Crispus Attucks at the Boston Massacre, a variation of the engraving by Paul Revere; John Bufford after William L. Champey, 1856 (National Archives)
STREAMING PROGRAM INFORMATION
- This program is part of our Smithsonian Associates Streaming series.
- Platform: Zoom
- Online registration is required.
- If you register multiple individuals, you will be asked to supply individual names and email addresses so they can receive a Zoom link email. Please note that if there is a change in program schedule or a cancellation, we will notify you via email, and it will be your responsibility to notify other registrants in your group.
The American Revolution was a transformative moment in African American history, a war for freedom second only to the Civil War in significance.
African Americans threw themselves into the war effort with more enthusiasm and with more at stake than did many white colonists. The chaos of the war itself brought many enslaved men new opportunities for independence as the British army promised freedom to those who might be willing to desert their rebel masters and join the king’s regiments.
But after the British surrendered and evacuated, Black fortunes would diverge dramatically. In the North, the patriots’ victory spurred the rise of the anti-slavery movement, but in the South, that same great victory helped entrench plantation slavery for generations to come.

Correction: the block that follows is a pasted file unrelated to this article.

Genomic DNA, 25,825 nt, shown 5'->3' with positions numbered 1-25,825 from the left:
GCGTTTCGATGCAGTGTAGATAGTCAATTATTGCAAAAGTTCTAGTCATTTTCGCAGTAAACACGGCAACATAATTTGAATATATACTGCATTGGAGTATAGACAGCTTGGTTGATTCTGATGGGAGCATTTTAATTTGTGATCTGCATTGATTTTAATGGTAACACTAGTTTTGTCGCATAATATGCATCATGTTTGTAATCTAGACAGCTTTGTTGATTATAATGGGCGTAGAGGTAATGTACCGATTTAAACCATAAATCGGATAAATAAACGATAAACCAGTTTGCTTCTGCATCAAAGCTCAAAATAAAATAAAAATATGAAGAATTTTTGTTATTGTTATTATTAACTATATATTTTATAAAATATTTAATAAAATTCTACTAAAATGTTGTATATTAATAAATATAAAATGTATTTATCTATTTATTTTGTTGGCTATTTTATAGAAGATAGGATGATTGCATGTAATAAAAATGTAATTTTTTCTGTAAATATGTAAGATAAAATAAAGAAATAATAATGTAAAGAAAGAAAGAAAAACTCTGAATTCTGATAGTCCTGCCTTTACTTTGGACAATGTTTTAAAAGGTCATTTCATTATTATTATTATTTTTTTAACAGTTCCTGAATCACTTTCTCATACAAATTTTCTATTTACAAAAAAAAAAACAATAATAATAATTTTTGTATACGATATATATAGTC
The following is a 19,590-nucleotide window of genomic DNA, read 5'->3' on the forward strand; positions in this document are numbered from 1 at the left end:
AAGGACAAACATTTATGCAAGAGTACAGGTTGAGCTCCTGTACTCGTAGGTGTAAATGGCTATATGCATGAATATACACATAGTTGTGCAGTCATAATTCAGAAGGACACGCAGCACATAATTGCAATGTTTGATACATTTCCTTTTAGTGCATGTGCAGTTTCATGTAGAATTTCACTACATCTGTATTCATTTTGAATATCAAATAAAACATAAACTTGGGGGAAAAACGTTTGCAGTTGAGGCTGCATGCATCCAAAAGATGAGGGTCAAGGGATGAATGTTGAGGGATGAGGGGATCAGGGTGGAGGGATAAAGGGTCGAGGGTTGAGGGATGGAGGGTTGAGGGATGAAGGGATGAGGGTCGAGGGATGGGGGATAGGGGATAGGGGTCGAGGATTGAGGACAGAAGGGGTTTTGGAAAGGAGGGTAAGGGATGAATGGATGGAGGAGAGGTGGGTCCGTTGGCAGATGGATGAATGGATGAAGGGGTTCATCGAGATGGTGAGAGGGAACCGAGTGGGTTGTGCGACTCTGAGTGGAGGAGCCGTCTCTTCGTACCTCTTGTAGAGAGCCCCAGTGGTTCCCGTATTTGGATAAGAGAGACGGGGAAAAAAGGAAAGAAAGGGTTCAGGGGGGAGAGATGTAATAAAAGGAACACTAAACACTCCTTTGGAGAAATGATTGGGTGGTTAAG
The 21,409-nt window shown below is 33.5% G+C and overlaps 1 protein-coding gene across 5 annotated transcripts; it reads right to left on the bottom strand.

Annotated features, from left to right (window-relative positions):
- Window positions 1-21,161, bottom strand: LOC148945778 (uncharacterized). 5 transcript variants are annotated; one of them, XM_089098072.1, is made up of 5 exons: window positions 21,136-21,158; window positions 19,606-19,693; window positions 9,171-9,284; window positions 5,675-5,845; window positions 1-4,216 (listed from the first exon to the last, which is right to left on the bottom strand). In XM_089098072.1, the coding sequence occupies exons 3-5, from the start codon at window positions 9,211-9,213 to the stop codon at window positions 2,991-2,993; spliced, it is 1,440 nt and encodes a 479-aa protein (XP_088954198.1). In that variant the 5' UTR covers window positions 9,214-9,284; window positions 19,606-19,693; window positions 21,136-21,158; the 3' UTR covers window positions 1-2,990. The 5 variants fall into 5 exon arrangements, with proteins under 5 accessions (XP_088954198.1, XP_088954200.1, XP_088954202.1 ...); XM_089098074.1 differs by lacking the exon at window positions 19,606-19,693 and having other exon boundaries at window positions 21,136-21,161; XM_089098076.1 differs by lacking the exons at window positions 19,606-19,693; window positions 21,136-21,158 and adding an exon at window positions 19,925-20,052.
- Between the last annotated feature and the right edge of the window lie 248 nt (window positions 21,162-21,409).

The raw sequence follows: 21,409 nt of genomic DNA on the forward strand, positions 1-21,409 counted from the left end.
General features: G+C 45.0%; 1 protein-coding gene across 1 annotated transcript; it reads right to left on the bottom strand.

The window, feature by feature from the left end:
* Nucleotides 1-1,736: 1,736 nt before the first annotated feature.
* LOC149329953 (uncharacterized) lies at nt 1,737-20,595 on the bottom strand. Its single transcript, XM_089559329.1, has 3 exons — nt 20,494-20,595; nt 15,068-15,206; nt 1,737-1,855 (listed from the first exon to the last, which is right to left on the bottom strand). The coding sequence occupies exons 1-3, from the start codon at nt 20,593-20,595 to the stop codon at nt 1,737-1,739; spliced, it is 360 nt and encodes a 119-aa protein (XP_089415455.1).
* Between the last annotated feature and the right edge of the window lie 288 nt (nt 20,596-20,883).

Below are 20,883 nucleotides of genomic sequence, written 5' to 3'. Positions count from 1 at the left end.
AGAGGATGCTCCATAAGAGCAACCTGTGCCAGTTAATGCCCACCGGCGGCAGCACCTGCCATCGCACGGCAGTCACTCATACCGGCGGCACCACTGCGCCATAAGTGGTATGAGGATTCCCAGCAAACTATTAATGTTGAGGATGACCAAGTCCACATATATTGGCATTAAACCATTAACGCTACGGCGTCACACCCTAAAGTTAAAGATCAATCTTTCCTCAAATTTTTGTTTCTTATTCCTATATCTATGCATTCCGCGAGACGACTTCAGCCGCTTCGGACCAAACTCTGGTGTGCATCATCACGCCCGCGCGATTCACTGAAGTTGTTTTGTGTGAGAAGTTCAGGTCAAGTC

In an engrossing and enlightening seminar, historian Richard Bell of the University of Maryland explores the American Revolution from the unfamiliar perspective of enslaved and free African Americans.
10–11:05 a.m. Declaring Independence
Over eight long years of war, both the Continental and British armies appealed to Black Americans for manpower. How African Americans responded to the call to arms and the chaos of war reveals their own declarations of independence.
11:20 a.m.–12:30 p.m. Claiming Legal Freedom
After the war, most Northern states moved to abolish slavery. Similar proposals in the South faltered and failed. Enslaved people there took matters into their own hands and seized freedom for themselves.
12:30–1:30 p.m. Break
1:30 to 2:35 p.m. The Constitution’s Counter-revolution
Bell examines the work done by the 1787 Constitution to repair the damage to the slave system wrought during the Revolutionary War. While the Constitution never used the word “slave,” it created a political system that protected and empowered enslavers.
2:50–4 p.m. The Black Founders
The struggles of Richard Allen and other first-generation free Black leaders in northern cities as they built robust communities of faith and fellowship that could extend and expand the anti-racist fight beyond the legal end of slavery in the North.
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This program is part of our
Smithsonian Associates Streaming series.